sketchboardWhat is the perfect toy? It’s easy to say that it’s in the eye of the beholder. But I think there’s a way of looking at it that many of us might be able to agree upon.

I used to get a little frustrated when my two year old Picasso wannabe would try to erase a drawing he had just made on his magnetic sketch board before I could snap a picture of it. If I could get in his mind, I would say he was saying that the drawing was his and he could do whatever he wanted with it. He would of made Ayn Rand’s Roark from Fountainhead proud.

Although I wasn’t happy he didn’t let me admire his latest masterpiece, I eventually began to see his wisdom.

Frustration is a big part of life for toddlers. There’s so much they can’t do and can’t understand. In short, there’s very little they can control in their life. But if a drawing can be erased even faster than it was made, then there are no mistakes or bad drawings. There are just new drawings and another shot at creating what you were hoping for.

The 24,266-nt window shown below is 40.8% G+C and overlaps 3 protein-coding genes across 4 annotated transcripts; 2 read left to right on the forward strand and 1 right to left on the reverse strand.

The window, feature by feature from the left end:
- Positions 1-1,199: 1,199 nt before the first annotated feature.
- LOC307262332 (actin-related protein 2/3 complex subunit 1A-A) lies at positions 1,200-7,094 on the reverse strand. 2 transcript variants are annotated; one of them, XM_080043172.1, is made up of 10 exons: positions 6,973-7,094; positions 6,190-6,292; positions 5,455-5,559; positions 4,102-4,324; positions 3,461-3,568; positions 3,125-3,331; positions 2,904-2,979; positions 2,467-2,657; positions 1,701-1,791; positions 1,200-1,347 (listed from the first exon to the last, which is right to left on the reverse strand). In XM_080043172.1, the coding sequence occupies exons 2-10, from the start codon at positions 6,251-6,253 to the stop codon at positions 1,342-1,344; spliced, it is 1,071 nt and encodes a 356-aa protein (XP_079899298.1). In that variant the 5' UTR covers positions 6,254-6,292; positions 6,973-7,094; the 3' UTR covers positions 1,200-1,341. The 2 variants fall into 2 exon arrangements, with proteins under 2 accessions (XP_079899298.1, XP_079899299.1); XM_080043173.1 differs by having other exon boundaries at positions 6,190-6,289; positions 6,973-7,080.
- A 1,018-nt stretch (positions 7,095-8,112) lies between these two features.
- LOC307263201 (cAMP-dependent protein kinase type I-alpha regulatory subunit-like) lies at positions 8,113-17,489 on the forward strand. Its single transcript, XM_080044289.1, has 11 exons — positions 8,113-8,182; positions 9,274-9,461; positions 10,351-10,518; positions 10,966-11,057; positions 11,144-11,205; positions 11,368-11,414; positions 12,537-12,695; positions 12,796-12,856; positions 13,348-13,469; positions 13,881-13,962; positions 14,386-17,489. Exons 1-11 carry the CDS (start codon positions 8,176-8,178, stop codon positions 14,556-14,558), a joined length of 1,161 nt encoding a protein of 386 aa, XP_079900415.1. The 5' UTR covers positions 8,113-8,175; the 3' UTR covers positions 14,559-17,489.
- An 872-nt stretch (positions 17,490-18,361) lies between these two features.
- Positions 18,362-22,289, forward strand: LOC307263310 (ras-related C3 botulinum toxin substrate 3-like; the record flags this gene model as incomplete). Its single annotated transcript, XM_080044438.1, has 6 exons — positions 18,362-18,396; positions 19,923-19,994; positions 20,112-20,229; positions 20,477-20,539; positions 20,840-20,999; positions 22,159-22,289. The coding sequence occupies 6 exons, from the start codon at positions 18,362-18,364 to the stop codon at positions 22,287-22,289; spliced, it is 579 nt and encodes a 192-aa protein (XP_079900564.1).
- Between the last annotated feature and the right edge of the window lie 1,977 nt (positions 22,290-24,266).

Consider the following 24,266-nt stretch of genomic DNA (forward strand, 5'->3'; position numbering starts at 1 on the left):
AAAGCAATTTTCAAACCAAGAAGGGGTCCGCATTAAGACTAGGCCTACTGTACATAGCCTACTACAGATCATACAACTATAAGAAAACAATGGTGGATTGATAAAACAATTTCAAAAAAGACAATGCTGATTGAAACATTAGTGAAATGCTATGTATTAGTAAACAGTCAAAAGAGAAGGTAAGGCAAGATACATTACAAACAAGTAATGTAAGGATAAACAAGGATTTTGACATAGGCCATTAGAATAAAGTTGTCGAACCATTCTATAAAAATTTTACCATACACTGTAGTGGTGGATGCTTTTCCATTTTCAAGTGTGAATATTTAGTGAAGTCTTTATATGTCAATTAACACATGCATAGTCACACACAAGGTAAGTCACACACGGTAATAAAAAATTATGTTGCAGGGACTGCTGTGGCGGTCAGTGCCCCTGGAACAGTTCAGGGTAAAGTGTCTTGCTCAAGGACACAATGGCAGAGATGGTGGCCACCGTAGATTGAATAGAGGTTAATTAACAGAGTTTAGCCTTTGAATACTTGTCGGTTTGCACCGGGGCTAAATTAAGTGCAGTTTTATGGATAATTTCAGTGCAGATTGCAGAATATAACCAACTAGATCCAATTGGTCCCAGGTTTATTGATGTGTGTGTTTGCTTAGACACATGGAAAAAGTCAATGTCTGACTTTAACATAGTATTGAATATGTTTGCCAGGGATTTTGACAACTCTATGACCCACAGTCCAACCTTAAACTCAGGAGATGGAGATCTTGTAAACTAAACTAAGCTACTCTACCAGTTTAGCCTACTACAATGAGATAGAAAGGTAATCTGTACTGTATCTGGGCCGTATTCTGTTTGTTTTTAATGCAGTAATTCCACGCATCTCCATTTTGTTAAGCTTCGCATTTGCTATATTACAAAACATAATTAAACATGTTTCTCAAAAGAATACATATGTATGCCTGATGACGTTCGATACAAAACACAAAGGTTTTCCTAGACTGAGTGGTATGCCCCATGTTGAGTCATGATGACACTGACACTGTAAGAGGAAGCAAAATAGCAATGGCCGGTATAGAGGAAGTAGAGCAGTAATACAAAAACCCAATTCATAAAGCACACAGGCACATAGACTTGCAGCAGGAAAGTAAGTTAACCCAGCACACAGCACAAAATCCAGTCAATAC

play-dohPlay-doh is similar to the magnetic sketch board. There is no perfect sculpture, just a shapeless blob that can be remade and remade. I think that’s one of the reasons kids like it so much. They can keep on experimenting until they have had their fill. There is no pressure to get it right. The idea of the game is just to keep going – much like the Energizer Bunny.

As we get older we place a high value on our time – at least when we aren’t playing with our kid’s Xbox – so ephemeral things like play-doh or a drawing on an erasable sketch board start to lose their meaning for us. But for our kids, time is still limitless, so gadgets that can be endlessly reshaped and remade, really are the perfect toy.



One Response to The Perfect Toy

  1. Jody says:

    Absolutely right on!

Leave a Reply

Your email address will not be published. Required fields are marked *

Set your Twitter account name in your settings to use the TwitterBar Section.